“What we’re doing at The Side Door is very authentic, it’s worship but not churchy,” said Elise Tweten, 22, the co-coordinator for The Side Door. “We recognize that the 20 and 30-somethings aren’t going to church.”
Tweten started at The Side Door as an attendee and became a co-coordinator this fall. Young people are attracted to The Side Door because of its openness, Tweten said. Questions are encouraged, although the group might not find all the answers, she said.
“A lot of people lose their faith because they feel lied to, they witness hatred and prejudice, or they aren’t allowed to question anything,” she said. “It’s attractive to have all the answers for people, but it’s not real. That’s where most churches are missing out.”
Schuler, too, noticed that young adults have a lot of questions about religion.
“I want people to ask questions,” he said. “It reminds me of the quote ‘Faith is in the questions.’ ”
The goal of youth outreach groups isn’t to increase attendance numbers, Schuler said. The goal is to reach out beyond the church’s walls.
“We’re going to do church in a new way that reflects the people who are drawn to the new ministry,” he said. “It will be rooted in the DNA of the church we are already part of.”
Letting people know that it’s OK to be human is important, Tweten said.
“You can’t tie everything up in a nice little bow. Life’s messy,” she said. “Jesus’ ministry was not about perfection and having all the answers.”
Appealing to an alternative crowd
FARGO – Recovery Worship, a weekly gathering at First United Church’s south Fargo site, is another faith-based group that attracts a sizable young population.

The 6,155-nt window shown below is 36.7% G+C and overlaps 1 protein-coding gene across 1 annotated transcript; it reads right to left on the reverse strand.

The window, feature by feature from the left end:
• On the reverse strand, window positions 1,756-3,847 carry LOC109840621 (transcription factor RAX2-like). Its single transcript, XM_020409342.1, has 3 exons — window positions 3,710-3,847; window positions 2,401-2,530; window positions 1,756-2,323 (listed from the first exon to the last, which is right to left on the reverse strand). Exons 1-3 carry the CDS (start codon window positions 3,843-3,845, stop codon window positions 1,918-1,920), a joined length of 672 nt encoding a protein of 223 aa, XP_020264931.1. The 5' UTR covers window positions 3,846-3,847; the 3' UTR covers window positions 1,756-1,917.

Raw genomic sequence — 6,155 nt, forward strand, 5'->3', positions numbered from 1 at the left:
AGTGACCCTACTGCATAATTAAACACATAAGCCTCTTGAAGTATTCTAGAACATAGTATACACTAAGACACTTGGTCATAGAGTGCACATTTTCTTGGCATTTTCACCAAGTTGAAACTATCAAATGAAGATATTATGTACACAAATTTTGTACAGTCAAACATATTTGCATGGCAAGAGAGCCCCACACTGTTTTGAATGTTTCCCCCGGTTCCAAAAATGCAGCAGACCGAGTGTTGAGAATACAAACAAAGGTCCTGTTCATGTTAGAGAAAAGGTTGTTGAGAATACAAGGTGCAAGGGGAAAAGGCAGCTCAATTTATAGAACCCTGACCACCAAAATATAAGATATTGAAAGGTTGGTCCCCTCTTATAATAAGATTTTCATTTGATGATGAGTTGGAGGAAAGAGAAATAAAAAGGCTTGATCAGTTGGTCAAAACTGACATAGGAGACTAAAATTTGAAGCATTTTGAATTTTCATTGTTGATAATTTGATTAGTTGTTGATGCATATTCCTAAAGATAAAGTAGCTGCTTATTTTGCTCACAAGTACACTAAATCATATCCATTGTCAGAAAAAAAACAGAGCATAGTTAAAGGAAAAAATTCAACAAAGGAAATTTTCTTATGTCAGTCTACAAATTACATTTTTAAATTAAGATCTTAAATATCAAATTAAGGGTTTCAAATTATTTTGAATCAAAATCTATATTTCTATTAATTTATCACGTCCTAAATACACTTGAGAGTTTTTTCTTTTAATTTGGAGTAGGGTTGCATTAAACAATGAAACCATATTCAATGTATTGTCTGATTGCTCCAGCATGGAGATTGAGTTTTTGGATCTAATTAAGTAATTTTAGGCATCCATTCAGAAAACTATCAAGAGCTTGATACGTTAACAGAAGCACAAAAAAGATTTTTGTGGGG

Recovery Worship provides spiritual growth for people who are in recovery from addiction. About half of Sunday worshippers are ages 18 to 30, Branstiter estimates.
“We don’t target young people; they just happen to be the people who come here a lot during treatment,” said the Rev. Ray Branstiter, known to attendees as Pastor Ray.
The service is casual, with smoke breaks and a “come as you are” dress code. Attendees share stories, and Branstiter describes the environment as welcoming and non-judgmental.
“People shake your hand the minute you walk in the door,” he said.
Young adults, and other people, find solace at Recovery Worship because they’re not judged, Branstiter said. The service attracts people from smaller surrounding communities, and some people continue to worship at the church after they’ve completed their recovery program, he said.
“I had someone tell me that he can’t go to church in his hometown because everyone still calls him the town drunk. That’s what he’ll always be to them,” he said. “We’re not perfect, and we’re all broken. But, we are honest. I’m firmly convinced that if we weren’t here, 90 percent of these people would not be in church.”
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Readers can reach Forum reporter Anna G. Larson at (701) 241-5525